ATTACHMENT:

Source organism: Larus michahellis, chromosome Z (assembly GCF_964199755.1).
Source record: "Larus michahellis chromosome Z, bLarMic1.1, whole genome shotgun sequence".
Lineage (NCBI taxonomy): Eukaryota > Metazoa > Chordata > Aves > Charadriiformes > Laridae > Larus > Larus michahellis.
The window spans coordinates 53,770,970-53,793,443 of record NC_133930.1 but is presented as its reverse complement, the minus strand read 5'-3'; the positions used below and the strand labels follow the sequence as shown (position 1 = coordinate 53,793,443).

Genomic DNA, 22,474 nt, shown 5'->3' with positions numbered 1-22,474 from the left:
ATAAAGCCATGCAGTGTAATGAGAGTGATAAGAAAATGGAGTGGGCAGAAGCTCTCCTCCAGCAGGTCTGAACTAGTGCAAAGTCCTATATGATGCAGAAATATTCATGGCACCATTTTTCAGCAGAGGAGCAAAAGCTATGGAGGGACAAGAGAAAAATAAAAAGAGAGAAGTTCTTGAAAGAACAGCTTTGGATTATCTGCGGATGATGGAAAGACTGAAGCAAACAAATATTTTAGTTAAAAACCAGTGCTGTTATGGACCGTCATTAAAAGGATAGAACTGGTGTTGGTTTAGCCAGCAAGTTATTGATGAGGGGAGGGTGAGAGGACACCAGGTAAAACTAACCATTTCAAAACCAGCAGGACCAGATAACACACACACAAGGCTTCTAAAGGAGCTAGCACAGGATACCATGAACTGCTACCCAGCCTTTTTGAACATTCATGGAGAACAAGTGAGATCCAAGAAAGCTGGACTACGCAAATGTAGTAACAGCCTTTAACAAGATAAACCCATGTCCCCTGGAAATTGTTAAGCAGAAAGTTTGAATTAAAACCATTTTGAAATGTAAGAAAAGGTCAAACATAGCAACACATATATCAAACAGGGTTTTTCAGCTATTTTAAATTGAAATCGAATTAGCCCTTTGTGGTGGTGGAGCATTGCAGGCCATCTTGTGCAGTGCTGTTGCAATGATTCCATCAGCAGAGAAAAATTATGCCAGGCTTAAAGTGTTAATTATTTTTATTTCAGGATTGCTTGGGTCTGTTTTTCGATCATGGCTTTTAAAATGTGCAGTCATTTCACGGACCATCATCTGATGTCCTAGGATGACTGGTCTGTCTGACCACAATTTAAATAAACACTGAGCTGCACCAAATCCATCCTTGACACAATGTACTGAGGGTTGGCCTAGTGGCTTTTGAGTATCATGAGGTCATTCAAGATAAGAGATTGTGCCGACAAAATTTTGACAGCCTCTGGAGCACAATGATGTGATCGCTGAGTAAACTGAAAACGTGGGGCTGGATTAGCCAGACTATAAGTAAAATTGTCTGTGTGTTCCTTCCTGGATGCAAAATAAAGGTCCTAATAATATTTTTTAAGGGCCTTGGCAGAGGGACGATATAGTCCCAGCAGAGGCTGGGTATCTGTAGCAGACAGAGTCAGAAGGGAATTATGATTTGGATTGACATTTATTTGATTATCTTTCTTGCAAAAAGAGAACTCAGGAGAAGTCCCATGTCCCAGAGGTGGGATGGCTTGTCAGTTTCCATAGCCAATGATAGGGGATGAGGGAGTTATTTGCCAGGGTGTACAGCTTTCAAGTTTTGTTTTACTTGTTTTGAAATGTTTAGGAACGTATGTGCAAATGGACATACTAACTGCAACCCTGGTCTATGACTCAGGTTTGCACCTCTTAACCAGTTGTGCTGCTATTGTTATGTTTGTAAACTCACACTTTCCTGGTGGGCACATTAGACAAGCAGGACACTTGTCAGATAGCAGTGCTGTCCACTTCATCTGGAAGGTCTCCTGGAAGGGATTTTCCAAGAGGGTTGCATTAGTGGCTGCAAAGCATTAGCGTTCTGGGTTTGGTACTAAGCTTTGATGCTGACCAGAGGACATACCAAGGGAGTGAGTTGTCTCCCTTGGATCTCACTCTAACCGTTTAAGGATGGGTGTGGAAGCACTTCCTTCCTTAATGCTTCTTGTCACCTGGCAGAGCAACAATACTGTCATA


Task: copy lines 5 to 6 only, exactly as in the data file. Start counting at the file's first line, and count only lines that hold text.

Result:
Genomic DNA, 22,474 nt, shown 5'->3' with positions numbered 1-22,474 from the left:
ATAAAGCCATGCAGTGTAATGAGAGTGATAAGAAAATGGAGTGGGCAGAAGCTCTCCTCCAGCAGGTCTGAACTAGTGCAAAGTCCTATATGATGCAGAAATATTCATGGCACCATTTTTCAGCAGAGGAGCAAAAGCTATGGAGGGACAAGAGAAAAATAAAAAGAGAGAAGTTCTTGAAAGAACAGCTTTGGATTATCTGCGGATGATGGAAAGACTGAAGCAAACAAATATTTTAGTTAAAAACCAGTGCTGTTATGGACCGTCATTAAAAGGATAGAACTGGTGTTGGTTTAGCCAGCAAGTTATTGATGAGGGGAGGGTGAGAGGACACCAGGTAAAACTAACCATTTCAAAACCAGCAGGACCAGATAACACACACACAAGGCTTCTAAAGGAGCTAGCACAGGATACCATGAACTGCTACCCAGCCTTTTTGAACATTCATGGAGAACAAGTGAGATCCAAGAAAGCTGGACTACGCAAATGTAGTAACAGCCTTTAACAAGATAAACCCATGTCCCCTGGAAATTGTTAAGCAGAAAGTTTGAATTAAAACCATTTTGAAATGTAAGAAAAGGTCAAACATAGCAACACATATATCAAACAGGGTTTTTCAGCTATTTTAAATTGAAATCGAATTAGCCCTTTGTGGTGGTGGAGCATTGCAGGCCATCTTGTGCAGTGCTGTTGCAATGATTCCATCAGCAGAGAAAAATTATGCCAGGCTTAAAGTGTTAATTATTTTTATTTCAGGATTGCTTGGGTCTGTTTTTCGATCATGGCTTTTAAAATGTGCAGTCATTTCACGGACCATCATCTGATGTCCTAGGATGACTGGTCTGTCTGACCACAATTTAAATAAACACTGAGCTGCACCAAATCCATCCTTGACACAATGTACTGAGGGTTGGCCTAGTGGCTTTTGAGTATCATGAGGTCATTCAAGATAAGAGATTGTGCCGACAAAATTTTGACAGCCTCTGGAGCACAATGATGTGATCGCTGAGTAAACTGAAAACGTGGGGCTGGATTAGCCAGACTATAAGTAAAATTGTCTGTGTGTTCCTTCCTGGATGCAAAATAAAGGTCCTAATAATATTTTTTAAGGGCCTTGGCAGAGGGACGATATAGTCCCAGCAGAGGCTGGGTATCTGTAGCAGACAGAGTCAGAAGGGAATTATGATTTGGATTGACATTTATTTGATTATCTTTCTTGCAAAAAGAGAACTCAGGAGAAGTCCCATGTCCCAGAGGTGGGATGGCTTGTCAGTTTCCATAGCCAATGATAGGGGATGAGGGAGTTATTTGCCAGGGTGTACAGCTTTCAAGTTTTGTTTTACTTGTTTTGAAATGTTTAGGAACGTATGTGCAAATGGACATACTAACTGCAACCCTGGTCTATGACTCAGGTTTGCACCTCTTAACCAGTTGTGCTGCTATTGTTATGTTTGTAAACTCACACTTTCCTGGTGGGCACATTAGACAAGCAGGACACTTGTCAGATAGCAGTGCTGTCCACTTCATCTGGAAGGTCTCCTGGAAGGGATTTTCCAAGAGGGTTGCATTAGTGGCTGCAAAGCATTAGCGTTCTGGGTTTGGTACTAAGCTTTGATGCTGACCAGAGGACATACCAAGGGAGTGAGTTGTCTCCCTTGGATCTCACTCTAACCGTTTAAGGATGGGTGTGGAAGCACTTCCTTCCTTAATGCTTCTTGTCACCTGGCAGAGCAACAATACTGTCATA